Company policy: where Uclan restructure plans lead, post-1992s may follow

November 22, 2012

Post-1992 universities could begin to change their legal status and open up to private investment in the wake of the University of Central Lancashire's application to the government to become a private company.

Uclan also plans to adopt a "group structure" from August 2013, whereby its international branch campuses in Cyprus, Thailand and Sri Lanka would be managed separately, with its vice-chancellor running only the UK university and reporting to a group chief executive.

Switches to company status and changes in structure were both advocated in a 2009 report to Universities UK by Eversheds, Uclan's law firm, as ways for higher education institutions to attract private investment.

Malcolm McVicar, Uclan's outgoing vice-chancellor, will stay on as interim chief executive of the group. Questioned about the changes, he said: "We started taking some legal advice on moving to a group structure and our lawyers said: 'You also need to consider your legal status'."

The Eversheds report said that institutions taking the form of private companies, either limited by guarantee or by shares, have "greater freedom" than higher education corporations, the status held by the majority of post-1992s.

Private companies "have the advantage of being able to raise equity or quasi-equity investment from third parties", the report said.

Its author, Glynne Stanfield, a partner in Eversheds, has reportedly described himself as a "legal, non-party political" adviser to David Willetts, the universities and science minister.

Mr Willetts has previously criticised the "restrictive regime for higher education corporations" and said that such institutions should be given more freedom in areas of "governance and dissolution".

By taking the form of a company limited by guarantee - a non-profit distributing entity - Uclan would have "more control and autonomy", Professor McVicar said.

But he added: "It isn't privatisation. It isn't about taking the university into the market and forming a limited company with shareholders. It stays a university, stays a charity."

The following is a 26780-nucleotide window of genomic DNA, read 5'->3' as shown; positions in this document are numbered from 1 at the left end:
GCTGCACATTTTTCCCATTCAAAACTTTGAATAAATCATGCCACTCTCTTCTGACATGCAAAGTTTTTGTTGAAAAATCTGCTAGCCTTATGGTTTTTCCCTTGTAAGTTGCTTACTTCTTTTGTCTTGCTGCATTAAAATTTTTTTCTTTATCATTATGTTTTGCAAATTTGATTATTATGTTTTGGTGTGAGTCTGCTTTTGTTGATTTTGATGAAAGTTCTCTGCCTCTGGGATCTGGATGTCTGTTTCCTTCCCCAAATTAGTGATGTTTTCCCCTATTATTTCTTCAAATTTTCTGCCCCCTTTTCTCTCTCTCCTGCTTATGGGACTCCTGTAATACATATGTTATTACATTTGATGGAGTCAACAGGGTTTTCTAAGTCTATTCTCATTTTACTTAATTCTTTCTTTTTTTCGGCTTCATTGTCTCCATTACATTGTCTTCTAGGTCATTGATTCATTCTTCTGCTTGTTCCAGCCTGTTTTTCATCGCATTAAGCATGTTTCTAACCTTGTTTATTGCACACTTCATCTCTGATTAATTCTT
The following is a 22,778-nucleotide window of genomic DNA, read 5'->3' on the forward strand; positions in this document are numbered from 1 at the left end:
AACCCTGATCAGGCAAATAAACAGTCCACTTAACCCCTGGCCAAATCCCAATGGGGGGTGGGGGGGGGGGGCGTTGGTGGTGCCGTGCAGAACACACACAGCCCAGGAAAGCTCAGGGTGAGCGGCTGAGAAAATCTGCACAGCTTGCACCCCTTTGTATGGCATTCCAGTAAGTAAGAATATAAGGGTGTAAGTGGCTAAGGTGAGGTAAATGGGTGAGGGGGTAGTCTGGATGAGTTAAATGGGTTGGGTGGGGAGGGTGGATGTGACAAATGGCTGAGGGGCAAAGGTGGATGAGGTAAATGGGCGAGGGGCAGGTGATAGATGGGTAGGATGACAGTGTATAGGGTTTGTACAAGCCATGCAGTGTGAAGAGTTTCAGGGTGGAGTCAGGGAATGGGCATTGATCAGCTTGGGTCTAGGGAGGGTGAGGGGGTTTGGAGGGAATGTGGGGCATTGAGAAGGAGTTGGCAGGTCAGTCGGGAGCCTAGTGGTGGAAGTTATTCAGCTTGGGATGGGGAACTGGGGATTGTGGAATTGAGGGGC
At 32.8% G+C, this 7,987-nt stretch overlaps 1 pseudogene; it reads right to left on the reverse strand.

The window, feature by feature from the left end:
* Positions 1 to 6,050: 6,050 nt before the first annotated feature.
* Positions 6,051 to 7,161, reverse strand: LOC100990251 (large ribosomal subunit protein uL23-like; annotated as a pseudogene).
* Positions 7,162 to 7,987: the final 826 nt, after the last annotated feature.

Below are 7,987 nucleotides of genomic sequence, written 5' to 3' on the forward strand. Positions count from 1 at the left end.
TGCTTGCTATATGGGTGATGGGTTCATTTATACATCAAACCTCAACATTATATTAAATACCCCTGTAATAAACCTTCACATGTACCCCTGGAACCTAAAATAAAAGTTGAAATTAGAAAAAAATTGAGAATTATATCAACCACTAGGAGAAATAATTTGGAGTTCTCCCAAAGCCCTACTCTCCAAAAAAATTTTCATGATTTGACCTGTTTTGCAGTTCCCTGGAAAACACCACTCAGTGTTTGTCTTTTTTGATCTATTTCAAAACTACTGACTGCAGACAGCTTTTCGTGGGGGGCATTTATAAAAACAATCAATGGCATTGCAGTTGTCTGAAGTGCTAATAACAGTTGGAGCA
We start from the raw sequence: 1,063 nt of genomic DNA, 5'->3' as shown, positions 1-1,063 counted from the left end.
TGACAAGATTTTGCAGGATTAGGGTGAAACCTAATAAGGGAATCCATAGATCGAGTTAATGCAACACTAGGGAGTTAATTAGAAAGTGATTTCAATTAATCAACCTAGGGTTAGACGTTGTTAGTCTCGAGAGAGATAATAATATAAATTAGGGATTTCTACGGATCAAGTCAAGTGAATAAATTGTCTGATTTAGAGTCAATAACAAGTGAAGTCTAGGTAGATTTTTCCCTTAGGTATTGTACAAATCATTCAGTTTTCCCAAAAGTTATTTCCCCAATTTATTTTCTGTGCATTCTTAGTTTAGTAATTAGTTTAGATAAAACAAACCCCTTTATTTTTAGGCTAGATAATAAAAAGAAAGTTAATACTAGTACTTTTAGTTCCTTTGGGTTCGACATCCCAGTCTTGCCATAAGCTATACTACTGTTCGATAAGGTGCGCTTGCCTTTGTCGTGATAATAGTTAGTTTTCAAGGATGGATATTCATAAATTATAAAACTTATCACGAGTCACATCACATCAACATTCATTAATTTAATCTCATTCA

Dissolve us, we want you to

Uclan's move is likely to stir up interest in becoming companies limited by guarantee among other post-1992s.

Under section 128 of the Education Reform Act 1988, the secretary of state - currently Vince Cable - can, by order, dissolve a higher education corporation and transfer its assets and liabilities.

Uclan has already applied to the Department for Business, Innovation and Skills seeking such an order.

"I understand we are the first," Professor McVicar said.

Regarding the group structure, he added that "as group demands have got bigger, I'm very keen to make sure the university in the UK gets sufficient time and attention from its vice-chancellor".

The Eversheds report said that a group structure, potentially including distinct higher and further education and even school brands, "is likely to be intermeshed with commercial companies within the group which could have funding and interest from outside stakeholders".

Professor McVicar said that the group structure idea came from the university's board, which considered it to be "a model ... used in many medium-sized companies which have ambitious plans for the future".

He added that although he will still retire as vice-chancellor in summer 2013 as planned, he will stay on as interim group chief executive for about a year after that.

You've reached your article limit.

Register to continue

Registration is free and only takes a moment. Once registered you can read a total of 3 articles each month, plus:

  • Sign up for the editor's highlights
  • Receive World University Rankings news first
  • Get job alerts, shortlist jobs and save job searches
  • Participate in reader discussions and post comments

Have your say

Log in or register to post comments

Featured Jobs

Assistant Recruitment - Human Resources Office

University Of Nottingham Ningbo China

Outreach Officer

Gsm London

Professorship in Geomatics

Norwegian University Of Science & Technology -ntnu

Professor of European History

Newcastle University

Head of Department

University Of Chichester
See all jobs

Most Commented

men in office with feet on desk. Vintage

Three-quarters of respondents are dissatisfied with the people running their institutions

A face made of numbers looks over a university campus

From personalising tuition to performance management, the use of data is increasingly driving how institutions operate

students use laptops

Researchers say students who use computers score half a grade lower than those who write notes

Canal houses, Amsterdam, Netherlands

All three of England’s for-profit universities owned in Netherlands

As the country succeeds in attracting even more students from overseas, a mixture of demographics, ‘soft power’ concerns and local politics help explain its policy